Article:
WASHINGTON — The federal budget deficit is growing faster than expected, even as President Trump muses about more tax cuts and other ideas that would add to government debt.
The deficit will reach $960 billion for the 2019 fiscal year, which ends Sept. 30, and $1 trillion for the 2020 fiscal year, the Congressional Budget Office said in updated forecasts released on Wednesday. Previously, it had projected an $896 billion deficit for 2019 and $892 billion for 2020. Those numbers would be even higher, if not for lower-than-expected interest rates, which are reducing the cost of servicing the national debt.
Rising deficit projections are the result of sluggish growth in federal revenue after Mr. Trump’s 2017 tax cuts went into effect, and several bipartisan agreements to raise military and nondefense domestic discretionary spending, which Mr. Trump signed into law.
Typically, the budget deficit shrinks when unemployment is low. Mr. Trump’s administration has defied that trend.
He has not pushed Congress to enact any of the major cuts to federal spending that he lays out each year in his official budget proposal. His tax cuts have not come close to paying for themselves via faster economic growth, as Republicans promised they would. The budget office said on Wednesday that it expects growth of 2.6 percent this year and 2.1 percent in 2020, well below the more than 3 percent growth the Trump administration has promised for those years.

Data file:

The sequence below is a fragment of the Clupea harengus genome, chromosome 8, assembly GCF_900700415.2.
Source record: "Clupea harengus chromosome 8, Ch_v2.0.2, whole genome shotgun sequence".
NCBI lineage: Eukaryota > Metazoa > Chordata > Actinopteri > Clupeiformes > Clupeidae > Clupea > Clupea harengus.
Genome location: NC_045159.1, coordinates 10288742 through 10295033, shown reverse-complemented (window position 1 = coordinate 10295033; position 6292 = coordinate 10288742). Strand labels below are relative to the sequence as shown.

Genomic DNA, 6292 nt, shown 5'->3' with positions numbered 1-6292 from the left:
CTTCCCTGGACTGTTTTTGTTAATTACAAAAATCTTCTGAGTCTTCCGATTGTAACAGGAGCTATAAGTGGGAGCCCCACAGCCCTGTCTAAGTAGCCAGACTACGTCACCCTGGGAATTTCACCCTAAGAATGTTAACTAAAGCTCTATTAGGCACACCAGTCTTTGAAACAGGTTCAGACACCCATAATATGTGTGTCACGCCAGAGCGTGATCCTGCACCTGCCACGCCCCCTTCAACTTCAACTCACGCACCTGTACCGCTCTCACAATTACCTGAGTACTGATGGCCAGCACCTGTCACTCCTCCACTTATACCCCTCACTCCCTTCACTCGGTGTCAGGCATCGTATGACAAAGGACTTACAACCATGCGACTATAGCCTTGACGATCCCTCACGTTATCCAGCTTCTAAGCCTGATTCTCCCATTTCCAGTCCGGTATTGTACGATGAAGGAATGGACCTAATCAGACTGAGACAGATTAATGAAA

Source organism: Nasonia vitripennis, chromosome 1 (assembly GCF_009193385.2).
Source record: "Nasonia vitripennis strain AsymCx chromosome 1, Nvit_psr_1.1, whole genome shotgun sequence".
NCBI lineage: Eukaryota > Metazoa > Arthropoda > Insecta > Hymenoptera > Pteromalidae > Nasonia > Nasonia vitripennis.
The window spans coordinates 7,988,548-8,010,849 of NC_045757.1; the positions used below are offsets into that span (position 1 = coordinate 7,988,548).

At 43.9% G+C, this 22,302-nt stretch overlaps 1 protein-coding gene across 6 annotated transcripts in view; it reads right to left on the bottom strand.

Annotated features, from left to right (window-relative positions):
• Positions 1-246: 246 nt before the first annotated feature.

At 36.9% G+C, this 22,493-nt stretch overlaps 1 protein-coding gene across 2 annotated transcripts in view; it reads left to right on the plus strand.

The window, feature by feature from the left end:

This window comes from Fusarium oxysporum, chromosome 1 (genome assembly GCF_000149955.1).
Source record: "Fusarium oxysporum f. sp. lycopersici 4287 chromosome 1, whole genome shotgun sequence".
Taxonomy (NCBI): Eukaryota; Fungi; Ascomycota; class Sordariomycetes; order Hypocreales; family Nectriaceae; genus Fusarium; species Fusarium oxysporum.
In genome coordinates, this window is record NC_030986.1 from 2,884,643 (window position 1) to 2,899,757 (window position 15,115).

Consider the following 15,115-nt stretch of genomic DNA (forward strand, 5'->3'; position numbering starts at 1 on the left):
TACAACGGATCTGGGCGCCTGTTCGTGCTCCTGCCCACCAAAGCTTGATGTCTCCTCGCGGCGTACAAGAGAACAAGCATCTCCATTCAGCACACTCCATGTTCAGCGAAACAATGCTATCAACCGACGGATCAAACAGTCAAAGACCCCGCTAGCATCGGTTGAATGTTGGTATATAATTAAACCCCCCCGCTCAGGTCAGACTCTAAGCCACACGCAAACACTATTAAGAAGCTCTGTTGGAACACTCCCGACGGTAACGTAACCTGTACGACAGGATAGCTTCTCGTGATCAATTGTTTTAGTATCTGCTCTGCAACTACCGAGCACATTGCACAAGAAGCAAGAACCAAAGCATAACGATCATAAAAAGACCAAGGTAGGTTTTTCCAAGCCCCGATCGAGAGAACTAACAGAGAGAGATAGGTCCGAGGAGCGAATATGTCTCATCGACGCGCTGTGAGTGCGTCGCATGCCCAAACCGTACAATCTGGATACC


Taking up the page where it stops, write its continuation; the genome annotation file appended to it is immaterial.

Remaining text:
Mr. Trump’s indifference to deficits has shattered his campaign promise to not only balance the budget, but to pay off the entire national debt. And it has left his fellow Republicans, who won deficit-reduction measures under President Barack Obama at a cost to what was still a fragile economic recovery, in a bind. Congressional Republicans have largely gone along with Mr. Trump’s moves to add more debt, even as they insist they will return to shrinking the deficit if Mr. Trump wins a second term in office.
The president has talked in recent days about moving to unilaterally reduce capital gains taxes, a move that is estimated to add $100 billion to deficits over the next decade, and to cut payroll taxes, which could reduce revenues by $75 billion a year for every percentage point cut in payroll tax rates.
On Wednesday, Mr. Trump said he was not looking to push through a tax cut right, a reversal from his comments on Tuesday, when he said he was looking at both a payroll tax cut and indexing capital gains for inflation.
“I’m not looking at a tax cut now,” Mr. Trump told reporters. He added that he would need a letter from the Attorney General in order to change the tax treatment of capital gains and that it was also not something he was currently considering.
“It’s not something I love,” he said.